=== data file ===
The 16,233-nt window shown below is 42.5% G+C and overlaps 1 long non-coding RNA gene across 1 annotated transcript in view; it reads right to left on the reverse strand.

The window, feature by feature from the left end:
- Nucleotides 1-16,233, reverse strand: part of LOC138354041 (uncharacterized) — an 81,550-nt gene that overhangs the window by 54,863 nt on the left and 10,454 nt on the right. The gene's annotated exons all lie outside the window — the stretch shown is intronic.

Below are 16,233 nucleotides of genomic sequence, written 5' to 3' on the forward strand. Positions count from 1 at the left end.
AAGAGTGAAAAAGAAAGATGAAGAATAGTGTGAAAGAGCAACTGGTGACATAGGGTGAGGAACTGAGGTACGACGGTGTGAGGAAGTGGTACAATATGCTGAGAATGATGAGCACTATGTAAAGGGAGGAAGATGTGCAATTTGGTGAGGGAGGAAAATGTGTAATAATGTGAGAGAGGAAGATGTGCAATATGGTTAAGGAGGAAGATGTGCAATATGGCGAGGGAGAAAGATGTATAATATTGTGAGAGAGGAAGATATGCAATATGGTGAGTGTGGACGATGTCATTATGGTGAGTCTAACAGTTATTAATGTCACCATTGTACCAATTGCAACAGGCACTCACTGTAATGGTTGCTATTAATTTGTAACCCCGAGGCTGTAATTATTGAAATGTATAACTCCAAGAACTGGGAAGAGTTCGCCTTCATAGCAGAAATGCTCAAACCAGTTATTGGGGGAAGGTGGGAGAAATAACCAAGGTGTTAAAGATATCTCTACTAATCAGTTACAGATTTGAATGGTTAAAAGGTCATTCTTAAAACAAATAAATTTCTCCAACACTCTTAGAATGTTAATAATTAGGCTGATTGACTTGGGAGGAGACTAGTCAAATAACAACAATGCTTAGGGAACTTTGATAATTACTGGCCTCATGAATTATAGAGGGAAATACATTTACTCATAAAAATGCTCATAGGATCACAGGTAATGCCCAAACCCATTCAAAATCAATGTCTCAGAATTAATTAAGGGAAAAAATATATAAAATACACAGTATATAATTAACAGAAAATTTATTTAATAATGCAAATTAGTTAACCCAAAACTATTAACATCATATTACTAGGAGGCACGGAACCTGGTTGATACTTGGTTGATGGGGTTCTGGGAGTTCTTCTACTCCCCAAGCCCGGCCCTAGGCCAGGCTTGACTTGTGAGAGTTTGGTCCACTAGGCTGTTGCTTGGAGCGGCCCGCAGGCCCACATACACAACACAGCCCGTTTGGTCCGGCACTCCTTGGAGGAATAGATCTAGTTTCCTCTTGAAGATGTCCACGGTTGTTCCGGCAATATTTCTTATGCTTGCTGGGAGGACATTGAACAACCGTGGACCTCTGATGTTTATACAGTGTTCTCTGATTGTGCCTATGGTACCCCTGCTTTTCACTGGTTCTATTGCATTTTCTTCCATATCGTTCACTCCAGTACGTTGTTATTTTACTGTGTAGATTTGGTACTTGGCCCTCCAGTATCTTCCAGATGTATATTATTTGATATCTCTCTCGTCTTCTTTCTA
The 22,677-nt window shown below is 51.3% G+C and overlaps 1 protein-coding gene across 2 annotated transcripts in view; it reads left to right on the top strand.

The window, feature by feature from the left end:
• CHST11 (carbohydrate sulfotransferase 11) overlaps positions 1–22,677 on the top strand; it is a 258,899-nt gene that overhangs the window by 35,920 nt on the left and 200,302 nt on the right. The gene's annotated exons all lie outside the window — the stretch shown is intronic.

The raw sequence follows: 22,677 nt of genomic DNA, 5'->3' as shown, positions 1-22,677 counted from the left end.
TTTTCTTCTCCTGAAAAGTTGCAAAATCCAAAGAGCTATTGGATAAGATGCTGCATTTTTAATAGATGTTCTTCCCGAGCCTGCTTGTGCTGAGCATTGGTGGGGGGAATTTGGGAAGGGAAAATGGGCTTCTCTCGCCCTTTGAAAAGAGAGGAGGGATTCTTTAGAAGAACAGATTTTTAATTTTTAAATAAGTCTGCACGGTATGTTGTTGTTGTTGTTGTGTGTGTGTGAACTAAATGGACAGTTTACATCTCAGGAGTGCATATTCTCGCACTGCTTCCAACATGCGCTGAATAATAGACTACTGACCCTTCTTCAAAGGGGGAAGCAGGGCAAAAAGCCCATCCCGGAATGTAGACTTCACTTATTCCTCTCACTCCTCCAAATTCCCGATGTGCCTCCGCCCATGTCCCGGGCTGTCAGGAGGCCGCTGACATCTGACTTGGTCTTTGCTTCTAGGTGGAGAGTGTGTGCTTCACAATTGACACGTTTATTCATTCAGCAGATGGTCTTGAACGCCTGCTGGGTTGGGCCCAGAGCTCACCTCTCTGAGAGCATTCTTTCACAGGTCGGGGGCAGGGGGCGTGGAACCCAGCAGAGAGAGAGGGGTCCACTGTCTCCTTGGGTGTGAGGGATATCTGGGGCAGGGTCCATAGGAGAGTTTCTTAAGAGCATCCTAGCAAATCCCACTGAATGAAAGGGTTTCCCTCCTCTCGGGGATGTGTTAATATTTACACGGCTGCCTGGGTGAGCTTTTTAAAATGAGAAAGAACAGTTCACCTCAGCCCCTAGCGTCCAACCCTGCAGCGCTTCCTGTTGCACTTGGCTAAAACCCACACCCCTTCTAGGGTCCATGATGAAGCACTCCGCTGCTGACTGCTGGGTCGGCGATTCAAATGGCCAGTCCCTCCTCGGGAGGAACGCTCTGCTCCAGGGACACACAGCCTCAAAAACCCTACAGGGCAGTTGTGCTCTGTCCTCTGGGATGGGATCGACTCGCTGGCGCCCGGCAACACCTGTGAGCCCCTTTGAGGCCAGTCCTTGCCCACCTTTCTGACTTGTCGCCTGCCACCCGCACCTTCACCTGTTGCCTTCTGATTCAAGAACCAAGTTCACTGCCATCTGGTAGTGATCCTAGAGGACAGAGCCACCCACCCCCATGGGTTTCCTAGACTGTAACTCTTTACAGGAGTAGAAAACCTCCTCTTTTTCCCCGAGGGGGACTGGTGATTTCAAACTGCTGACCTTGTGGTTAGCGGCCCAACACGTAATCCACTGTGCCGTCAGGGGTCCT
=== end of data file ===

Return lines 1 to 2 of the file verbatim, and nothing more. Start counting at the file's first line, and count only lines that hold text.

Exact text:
The 16,233-nt window shown below is 42.5% G+C and overlaps 1 long non-coding RNA gene across 1 annotated transcript in view; it reads right to left on the reverse strand.

The window, feature by feature from the left end: